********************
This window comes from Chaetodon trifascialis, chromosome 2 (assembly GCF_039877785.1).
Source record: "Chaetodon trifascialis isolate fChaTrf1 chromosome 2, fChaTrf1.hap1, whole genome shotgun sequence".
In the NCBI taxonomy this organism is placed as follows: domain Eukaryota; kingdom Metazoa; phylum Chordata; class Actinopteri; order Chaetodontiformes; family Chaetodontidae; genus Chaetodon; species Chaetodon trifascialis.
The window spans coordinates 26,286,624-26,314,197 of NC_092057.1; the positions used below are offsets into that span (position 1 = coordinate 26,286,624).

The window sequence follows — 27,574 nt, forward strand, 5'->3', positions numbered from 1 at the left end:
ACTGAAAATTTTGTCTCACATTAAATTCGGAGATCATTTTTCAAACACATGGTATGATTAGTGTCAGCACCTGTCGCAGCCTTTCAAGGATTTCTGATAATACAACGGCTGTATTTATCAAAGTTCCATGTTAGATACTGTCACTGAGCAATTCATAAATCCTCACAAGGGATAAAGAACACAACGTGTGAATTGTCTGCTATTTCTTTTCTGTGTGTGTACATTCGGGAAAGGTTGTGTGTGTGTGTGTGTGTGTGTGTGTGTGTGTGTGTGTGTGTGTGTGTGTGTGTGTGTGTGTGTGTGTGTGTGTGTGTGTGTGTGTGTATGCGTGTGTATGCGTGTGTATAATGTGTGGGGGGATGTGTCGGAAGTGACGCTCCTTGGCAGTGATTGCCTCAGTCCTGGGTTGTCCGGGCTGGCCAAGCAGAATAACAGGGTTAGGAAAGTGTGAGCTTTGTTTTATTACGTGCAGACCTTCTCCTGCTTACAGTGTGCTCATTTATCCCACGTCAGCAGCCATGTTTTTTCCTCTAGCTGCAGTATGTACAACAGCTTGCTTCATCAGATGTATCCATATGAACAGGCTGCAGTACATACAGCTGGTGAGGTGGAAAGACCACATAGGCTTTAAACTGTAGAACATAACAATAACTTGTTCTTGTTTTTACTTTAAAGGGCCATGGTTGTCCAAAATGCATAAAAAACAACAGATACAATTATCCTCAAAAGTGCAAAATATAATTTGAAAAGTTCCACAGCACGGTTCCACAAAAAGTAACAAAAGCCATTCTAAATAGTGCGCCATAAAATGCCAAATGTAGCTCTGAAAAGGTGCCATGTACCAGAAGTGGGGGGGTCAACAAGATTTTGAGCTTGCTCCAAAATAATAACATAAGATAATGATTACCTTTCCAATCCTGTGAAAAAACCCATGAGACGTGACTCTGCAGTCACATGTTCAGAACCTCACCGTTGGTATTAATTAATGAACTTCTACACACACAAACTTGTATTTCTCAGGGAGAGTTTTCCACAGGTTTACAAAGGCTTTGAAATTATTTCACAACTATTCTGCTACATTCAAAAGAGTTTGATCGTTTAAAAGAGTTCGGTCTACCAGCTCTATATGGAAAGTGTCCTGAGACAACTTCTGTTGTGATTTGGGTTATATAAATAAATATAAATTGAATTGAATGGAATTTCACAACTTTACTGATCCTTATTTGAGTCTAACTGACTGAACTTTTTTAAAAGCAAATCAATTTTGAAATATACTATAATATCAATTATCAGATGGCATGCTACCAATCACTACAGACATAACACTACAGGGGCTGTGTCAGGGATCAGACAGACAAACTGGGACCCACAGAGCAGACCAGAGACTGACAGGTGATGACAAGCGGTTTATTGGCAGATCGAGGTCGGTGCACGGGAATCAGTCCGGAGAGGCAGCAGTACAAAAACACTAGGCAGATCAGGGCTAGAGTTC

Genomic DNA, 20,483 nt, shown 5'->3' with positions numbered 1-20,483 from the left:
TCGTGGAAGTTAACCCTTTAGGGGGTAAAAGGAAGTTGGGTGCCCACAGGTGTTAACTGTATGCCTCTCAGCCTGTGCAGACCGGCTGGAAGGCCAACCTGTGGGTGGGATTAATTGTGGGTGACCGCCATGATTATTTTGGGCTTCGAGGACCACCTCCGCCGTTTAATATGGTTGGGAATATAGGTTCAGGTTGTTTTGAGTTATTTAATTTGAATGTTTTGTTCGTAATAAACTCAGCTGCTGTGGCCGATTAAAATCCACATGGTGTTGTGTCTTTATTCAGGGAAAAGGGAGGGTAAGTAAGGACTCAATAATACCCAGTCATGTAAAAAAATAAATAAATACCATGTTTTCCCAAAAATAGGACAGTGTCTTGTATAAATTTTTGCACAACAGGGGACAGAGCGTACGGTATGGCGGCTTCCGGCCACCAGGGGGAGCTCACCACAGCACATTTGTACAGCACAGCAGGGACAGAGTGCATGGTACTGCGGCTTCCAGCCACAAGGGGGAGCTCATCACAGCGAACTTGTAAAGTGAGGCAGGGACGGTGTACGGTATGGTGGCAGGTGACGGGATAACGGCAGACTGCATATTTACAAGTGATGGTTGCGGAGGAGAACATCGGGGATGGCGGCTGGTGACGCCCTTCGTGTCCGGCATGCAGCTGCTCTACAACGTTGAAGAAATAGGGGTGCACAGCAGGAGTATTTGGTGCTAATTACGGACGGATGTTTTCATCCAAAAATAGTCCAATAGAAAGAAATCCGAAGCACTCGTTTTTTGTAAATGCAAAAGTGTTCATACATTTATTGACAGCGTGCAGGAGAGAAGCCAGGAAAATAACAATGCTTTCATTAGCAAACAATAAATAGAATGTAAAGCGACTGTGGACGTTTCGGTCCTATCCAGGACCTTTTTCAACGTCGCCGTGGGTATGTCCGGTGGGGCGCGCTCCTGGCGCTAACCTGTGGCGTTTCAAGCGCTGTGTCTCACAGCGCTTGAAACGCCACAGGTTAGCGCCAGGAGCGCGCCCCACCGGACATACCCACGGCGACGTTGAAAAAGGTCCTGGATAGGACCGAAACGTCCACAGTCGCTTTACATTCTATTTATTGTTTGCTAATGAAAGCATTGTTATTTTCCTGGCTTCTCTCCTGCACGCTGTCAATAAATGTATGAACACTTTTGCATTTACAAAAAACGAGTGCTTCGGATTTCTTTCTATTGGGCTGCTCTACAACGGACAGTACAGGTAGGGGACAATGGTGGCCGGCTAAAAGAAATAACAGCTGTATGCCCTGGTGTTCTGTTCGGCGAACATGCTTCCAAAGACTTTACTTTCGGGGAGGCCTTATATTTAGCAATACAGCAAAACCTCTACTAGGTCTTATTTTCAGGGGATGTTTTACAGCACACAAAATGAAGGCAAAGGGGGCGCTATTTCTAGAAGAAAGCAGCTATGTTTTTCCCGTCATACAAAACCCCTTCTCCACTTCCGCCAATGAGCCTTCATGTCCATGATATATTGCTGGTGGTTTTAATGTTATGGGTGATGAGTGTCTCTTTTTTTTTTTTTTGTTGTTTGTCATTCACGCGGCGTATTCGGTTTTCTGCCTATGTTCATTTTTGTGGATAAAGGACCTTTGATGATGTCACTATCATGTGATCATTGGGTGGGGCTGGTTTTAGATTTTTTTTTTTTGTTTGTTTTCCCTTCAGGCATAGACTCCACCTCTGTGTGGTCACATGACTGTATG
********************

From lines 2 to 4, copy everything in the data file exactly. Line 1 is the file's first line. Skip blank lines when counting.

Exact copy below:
Source record: "Chaetodon trifascialis isolate fChaTrf1 chromosome 2, fChaTrf1.hap1, whole genome shotgun sequence".
In the NCBI taxonomy this organism is placed as follows: domain Eukaryota; kingdom Metazoa; phylum Chordata; class Actinopteri; order Chaetodontiformes; family Chaetodontidae; genus Chaetodon; species Chaetodon trifascialis.
The window spans coordinates 26,286,624-26,314,197 of NC_092057.1; the positions used below are offsets into that span (position 1 = coordinate 26,286,624).